Monday, October 24, 2011: 5:45 PM
Grand Ballroom EF (Hyatt Regency Chicago)
(DEC) Decision Psychology and Shared Decision Making

Sarah E. Lillie, MPH1, Sarah T. Hawley, PhD, MPH2, Nancy Oja-Tebbe, BS3, Tracy Wunderlich, MA3 and Jennifer Elston Lafata, PhD4, (1)University of Michigan, Ann Arbor, MI, (2)University of Michigan, Ann Arbor VA Health System, Ann Arbor, MI, (3)Henry Ford Health System, Detroit, MI, (4)Virginia Commonwealth University, Richmond, VA

Purpose: 1) to explore variations in patient-physician conversations about colorectal cancer screening modality preferences and screening modality recommendation by their physician during an annual well visit; 2) to determine whether patients’ intent to follow up on a colorectal cancer screening recommendation is associated with patients’ preferred screening modality and physician recommendations.

Method: Eligible patients were aged 50-80, insured, and due for colorectal cancer screening at a scheduled well visit with an internal or family medicine physician practicing in Southeast Michigan. Study enrollment included a pre- and post-visit interview and office visit audio-recording. Enrolled patients’ (N=415) colorectal cancer screening modality preferences were identified using attribute rankings in the pre-visit interview. Self-reported intent to follow up on screening recommendation was evaluated with a post-visit interview (N=361). 

Result: At baseline 48% of patients indicated a preference for colonoscopy, 30% for FOBT, and 22% had no clear preference. Most (69%) expressed a preference for a shared decision-making approach to colorectal cancer screening. However during the visit only 14% of patients expressed a clear colorectal cancer screening test preference to their physician, and this preference was generally for FOBT (70% of those who expressed a preference). In cases where patients expressed preferences for either FOBT or colonoscopy, these preferences were acknowledged by the physician 93% of the time. The most recommended test by physicians was colonoscopy; it was discussed in all visits, and recommended in 99% of visits. A test other than colonoscopy was mentioned in 47% of visits and recommended in 30% of visits; this other test was most often FOBT. When multiple screening modalities were discussed during the appointment, physicians typically (70% of these visits) offered the patients a choice among them. Following their appointment, an overwhelming majority (95%) of patients reported they were likely to follow up on the screening recommendation. Patient modality preferences and physician modality recommendations were not associated with the intent to be screened, possibly due to a ceiling effect.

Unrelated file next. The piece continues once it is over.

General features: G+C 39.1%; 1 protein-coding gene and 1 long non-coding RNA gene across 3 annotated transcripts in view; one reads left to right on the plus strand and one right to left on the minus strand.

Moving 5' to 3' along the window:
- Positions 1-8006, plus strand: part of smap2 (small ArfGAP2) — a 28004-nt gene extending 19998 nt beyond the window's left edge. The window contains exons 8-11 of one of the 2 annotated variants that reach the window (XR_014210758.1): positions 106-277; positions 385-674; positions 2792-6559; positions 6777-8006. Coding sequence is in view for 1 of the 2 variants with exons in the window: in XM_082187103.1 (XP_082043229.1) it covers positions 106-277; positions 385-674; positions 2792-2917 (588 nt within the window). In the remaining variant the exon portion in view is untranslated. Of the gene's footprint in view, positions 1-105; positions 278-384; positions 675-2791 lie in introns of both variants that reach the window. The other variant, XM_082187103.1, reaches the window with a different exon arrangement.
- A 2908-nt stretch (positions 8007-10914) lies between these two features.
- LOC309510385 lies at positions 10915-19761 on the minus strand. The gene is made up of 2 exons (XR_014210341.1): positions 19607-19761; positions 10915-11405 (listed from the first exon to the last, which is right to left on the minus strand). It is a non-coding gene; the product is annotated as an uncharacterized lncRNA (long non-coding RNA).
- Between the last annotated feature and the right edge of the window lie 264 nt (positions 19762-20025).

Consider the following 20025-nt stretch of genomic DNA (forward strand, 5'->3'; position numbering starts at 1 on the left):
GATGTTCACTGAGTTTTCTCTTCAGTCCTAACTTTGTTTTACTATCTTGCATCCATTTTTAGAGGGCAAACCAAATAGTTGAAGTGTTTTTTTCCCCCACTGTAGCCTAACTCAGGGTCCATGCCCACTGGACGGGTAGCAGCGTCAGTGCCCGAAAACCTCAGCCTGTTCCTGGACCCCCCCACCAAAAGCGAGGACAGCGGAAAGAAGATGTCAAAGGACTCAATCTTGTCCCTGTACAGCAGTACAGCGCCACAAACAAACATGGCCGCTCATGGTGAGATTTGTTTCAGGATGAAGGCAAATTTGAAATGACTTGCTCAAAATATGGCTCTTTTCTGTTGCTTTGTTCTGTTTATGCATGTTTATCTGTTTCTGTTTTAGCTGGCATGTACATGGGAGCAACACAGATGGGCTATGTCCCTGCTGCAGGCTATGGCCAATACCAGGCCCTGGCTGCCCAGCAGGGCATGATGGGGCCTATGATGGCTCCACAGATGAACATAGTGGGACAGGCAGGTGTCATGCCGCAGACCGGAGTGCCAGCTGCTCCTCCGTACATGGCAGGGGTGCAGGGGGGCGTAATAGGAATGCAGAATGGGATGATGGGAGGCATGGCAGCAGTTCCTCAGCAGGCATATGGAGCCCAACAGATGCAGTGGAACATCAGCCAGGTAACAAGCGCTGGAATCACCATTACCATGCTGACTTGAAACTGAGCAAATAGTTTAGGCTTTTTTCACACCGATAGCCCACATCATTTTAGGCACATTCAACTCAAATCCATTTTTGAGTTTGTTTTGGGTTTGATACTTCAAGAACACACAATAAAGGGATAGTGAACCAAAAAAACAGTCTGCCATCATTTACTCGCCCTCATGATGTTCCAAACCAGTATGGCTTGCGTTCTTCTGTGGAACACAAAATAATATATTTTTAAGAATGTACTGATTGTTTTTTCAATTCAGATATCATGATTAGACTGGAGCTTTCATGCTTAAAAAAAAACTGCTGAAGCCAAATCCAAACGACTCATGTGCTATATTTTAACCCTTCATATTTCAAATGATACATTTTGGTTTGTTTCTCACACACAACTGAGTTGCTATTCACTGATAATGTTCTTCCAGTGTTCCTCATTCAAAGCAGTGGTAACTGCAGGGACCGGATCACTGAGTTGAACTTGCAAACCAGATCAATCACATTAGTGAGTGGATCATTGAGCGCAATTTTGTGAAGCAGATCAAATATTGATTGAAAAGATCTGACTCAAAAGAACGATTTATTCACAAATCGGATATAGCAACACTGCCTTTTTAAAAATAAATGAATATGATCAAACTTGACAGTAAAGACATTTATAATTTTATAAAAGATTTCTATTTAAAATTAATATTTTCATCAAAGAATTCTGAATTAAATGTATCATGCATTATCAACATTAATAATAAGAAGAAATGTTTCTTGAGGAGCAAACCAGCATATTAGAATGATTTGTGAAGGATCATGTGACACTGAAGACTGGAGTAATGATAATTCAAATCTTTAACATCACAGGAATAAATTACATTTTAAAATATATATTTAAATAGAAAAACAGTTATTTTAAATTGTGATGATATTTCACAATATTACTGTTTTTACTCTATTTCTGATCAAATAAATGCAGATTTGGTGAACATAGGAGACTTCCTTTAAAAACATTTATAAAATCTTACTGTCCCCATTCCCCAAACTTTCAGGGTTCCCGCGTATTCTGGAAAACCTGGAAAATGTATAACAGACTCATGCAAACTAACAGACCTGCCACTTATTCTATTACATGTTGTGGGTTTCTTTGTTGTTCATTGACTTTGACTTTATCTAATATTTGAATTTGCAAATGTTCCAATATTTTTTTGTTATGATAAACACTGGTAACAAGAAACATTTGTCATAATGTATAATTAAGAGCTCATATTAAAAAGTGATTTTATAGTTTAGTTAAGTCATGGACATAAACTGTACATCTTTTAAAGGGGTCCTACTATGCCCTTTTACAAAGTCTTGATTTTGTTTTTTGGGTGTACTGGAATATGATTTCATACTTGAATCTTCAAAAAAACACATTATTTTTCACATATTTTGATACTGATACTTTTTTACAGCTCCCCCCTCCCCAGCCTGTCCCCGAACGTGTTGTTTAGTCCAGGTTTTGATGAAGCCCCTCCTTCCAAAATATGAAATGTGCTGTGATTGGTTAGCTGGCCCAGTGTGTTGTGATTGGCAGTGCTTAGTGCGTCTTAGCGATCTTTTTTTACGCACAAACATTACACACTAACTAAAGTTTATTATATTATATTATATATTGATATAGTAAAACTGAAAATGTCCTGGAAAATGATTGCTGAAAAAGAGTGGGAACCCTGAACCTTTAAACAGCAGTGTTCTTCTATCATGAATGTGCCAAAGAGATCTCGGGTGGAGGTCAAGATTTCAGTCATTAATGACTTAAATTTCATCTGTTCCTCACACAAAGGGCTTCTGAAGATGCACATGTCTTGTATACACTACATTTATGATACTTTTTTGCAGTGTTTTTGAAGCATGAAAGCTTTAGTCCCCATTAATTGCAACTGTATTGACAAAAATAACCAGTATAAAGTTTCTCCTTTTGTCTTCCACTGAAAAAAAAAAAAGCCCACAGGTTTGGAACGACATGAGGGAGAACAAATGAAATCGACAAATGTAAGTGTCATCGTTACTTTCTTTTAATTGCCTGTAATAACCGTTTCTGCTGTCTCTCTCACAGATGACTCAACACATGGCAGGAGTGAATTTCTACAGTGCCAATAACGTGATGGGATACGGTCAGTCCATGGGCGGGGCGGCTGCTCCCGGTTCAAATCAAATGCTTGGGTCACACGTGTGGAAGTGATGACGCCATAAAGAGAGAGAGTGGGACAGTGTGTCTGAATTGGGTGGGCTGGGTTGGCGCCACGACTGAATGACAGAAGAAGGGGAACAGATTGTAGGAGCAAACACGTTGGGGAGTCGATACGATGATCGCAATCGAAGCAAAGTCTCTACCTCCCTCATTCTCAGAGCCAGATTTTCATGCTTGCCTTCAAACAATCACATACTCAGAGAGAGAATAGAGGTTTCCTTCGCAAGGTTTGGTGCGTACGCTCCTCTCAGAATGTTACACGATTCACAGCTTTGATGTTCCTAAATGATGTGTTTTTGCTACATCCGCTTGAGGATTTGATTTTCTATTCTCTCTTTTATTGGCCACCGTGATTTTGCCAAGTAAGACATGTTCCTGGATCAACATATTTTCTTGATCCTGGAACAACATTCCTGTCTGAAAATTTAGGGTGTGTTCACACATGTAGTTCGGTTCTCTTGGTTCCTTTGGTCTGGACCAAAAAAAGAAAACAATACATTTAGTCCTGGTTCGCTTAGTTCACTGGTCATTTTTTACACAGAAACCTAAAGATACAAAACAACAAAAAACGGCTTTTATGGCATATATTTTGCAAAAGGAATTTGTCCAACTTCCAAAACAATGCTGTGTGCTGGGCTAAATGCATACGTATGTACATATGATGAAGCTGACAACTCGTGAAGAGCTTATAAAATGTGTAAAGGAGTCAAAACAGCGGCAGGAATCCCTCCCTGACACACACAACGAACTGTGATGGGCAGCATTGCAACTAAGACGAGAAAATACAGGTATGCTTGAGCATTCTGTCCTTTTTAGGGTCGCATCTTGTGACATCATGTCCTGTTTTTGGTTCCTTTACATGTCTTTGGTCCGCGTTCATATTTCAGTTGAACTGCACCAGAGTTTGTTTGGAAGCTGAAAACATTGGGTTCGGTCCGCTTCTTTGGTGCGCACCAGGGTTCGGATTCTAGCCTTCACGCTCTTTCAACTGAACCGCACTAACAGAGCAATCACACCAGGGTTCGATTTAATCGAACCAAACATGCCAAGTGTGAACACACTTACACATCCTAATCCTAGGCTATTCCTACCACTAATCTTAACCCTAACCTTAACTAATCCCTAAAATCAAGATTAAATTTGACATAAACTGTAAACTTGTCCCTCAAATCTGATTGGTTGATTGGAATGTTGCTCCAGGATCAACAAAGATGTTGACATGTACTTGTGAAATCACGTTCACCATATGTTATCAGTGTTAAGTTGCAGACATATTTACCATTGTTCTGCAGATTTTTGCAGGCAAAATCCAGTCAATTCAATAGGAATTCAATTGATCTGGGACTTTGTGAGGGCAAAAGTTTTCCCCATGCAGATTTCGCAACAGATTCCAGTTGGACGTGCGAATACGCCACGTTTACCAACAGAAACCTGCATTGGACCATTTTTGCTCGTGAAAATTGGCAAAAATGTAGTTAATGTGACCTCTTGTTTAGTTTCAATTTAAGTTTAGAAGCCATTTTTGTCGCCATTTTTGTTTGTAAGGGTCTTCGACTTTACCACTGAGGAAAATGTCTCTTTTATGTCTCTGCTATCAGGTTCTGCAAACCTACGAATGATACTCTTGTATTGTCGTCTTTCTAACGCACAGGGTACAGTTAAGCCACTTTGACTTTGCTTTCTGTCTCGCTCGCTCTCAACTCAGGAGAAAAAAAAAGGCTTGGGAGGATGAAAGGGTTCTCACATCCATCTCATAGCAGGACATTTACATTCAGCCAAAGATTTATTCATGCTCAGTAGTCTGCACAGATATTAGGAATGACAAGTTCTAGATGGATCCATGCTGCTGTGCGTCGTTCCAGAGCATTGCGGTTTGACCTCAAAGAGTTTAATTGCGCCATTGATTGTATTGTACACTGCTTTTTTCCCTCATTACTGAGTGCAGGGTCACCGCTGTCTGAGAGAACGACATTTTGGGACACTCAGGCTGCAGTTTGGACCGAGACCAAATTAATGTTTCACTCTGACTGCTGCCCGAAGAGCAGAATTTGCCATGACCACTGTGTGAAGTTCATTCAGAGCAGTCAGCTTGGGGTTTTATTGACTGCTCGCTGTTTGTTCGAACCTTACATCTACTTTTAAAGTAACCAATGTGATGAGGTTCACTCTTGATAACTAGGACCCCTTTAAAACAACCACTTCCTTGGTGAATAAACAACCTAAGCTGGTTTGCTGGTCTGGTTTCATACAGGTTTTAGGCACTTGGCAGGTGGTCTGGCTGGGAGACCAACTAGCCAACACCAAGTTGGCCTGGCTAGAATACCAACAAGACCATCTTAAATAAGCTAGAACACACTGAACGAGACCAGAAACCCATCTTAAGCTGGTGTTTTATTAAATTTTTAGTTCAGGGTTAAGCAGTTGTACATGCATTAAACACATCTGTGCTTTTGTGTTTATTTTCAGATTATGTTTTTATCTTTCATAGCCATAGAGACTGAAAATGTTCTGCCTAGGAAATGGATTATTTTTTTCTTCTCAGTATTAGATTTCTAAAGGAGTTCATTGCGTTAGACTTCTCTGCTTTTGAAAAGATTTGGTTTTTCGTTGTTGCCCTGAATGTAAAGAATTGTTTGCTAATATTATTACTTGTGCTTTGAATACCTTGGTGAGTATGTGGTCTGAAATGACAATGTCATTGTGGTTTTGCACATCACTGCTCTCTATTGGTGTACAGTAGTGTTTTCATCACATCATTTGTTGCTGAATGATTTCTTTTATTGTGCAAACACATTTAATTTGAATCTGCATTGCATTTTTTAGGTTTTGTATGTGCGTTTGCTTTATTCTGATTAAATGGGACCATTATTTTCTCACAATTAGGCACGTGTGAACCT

Conclusion: Patients continue to have preferences for different colorectal cancer screening options. On the other hand, physicians appear to be overwhelmingly recommending colonoscopy screening, despite their willingness to acknowledge patient modality preferences if they are raised during appointments. Further efforts to encourage patients to clarify their preferences may improve colorectal cancer screening decision making.